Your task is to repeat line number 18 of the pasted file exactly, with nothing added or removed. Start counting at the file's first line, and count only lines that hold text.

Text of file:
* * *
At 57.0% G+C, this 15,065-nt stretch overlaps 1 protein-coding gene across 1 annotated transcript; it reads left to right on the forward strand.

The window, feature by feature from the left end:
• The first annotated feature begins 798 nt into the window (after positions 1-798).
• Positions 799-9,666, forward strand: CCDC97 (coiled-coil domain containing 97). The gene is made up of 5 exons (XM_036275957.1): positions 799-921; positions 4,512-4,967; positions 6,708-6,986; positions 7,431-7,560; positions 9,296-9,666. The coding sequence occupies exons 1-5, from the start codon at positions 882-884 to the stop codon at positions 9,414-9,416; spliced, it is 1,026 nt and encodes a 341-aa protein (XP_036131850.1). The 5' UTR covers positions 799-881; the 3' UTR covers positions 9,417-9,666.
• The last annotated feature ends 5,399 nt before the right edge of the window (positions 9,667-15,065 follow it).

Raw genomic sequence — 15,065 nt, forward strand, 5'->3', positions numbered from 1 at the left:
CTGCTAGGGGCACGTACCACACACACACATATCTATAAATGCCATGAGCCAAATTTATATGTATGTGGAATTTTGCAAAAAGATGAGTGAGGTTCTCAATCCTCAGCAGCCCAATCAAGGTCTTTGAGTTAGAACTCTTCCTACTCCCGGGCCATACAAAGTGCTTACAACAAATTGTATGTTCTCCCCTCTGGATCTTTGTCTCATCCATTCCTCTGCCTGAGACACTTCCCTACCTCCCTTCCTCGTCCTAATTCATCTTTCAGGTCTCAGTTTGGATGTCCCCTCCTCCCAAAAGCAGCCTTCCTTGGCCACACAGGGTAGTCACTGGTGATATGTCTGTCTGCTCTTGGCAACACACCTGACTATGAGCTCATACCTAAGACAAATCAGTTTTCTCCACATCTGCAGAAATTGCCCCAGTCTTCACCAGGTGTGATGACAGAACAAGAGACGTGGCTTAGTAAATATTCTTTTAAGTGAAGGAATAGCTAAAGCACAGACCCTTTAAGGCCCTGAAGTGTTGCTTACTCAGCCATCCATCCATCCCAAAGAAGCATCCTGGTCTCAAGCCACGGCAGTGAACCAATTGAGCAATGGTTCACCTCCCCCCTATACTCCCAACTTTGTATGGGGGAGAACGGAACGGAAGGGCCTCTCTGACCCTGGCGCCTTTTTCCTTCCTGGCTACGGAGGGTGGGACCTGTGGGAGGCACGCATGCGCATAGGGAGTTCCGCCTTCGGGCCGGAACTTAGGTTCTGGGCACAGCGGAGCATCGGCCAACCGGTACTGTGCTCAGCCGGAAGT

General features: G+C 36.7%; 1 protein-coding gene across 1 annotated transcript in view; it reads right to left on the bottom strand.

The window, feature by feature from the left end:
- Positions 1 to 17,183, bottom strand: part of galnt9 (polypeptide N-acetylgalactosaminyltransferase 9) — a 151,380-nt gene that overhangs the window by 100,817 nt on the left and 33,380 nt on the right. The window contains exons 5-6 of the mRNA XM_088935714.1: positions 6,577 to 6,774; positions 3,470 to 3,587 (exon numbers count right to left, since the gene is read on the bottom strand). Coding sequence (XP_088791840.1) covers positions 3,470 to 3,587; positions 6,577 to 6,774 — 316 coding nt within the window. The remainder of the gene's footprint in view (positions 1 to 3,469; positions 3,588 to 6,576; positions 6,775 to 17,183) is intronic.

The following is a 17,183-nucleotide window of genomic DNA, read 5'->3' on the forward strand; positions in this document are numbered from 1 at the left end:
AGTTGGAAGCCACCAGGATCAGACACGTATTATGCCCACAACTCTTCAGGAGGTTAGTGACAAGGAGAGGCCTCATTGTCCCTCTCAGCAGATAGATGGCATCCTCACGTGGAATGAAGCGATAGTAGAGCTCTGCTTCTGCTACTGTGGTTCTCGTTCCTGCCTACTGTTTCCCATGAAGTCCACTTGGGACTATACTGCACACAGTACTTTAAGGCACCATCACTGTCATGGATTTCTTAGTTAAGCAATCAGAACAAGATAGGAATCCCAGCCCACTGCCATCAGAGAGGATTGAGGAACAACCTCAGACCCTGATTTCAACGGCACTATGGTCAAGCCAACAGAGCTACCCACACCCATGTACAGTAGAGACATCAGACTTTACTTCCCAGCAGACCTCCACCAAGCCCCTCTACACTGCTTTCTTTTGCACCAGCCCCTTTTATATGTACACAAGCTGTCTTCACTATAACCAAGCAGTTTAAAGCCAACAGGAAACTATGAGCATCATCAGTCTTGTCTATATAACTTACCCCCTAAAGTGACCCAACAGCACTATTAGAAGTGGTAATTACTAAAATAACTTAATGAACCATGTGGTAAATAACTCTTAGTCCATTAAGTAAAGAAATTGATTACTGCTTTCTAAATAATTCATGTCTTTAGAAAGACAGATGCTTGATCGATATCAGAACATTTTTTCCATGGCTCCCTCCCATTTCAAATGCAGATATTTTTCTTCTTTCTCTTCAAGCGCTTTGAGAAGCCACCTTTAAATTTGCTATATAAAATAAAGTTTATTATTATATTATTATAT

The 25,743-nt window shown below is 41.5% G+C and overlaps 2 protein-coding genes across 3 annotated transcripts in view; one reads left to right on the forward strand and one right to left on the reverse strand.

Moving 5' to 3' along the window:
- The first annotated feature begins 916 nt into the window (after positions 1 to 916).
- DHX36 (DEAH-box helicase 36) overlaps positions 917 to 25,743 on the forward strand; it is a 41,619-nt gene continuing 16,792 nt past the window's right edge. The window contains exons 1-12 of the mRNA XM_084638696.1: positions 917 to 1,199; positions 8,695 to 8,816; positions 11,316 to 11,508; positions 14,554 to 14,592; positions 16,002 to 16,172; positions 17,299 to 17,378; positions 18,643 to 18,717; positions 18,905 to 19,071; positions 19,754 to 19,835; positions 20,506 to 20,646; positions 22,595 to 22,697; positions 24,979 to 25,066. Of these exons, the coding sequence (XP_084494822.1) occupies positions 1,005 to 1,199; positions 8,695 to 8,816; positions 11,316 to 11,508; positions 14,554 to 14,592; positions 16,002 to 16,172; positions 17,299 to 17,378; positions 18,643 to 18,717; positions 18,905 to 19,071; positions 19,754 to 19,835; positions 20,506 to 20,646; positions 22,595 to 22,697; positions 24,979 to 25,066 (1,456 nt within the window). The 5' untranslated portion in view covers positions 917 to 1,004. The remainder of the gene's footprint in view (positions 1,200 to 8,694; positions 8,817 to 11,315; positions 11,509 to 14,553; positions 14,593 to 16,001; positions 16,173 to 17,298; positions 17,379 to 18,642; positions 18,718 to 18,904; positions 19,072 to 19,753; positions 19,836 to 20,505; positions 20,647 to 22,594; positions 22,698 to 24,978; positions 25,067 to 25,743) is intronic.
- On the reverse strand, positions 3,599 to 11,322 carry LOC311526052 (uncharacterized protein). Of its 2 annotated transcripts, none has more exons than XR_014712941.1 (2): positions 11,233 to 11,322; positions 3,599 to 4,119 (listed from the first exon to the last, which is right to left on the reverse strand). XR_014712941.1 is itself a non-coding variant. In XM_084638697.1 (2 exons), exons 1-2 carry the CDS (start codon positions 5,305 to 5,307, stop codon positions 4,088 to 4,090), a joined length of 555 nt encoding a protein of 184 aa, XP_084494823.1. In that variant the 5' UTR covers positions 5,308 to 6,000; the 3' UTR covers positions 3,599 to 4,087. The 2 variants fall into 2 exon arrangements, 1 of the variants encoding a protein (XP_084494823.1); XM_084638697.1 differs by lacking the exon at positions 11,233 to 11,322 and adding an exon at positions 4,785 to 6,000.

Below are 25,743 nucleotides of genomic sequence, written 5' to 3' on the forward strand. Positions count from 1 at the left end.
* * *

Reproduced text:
Below are 25,743 nucleotides of genomic sequence, written 5' to 3' on the forward strand. Positions count from 1 at the left end.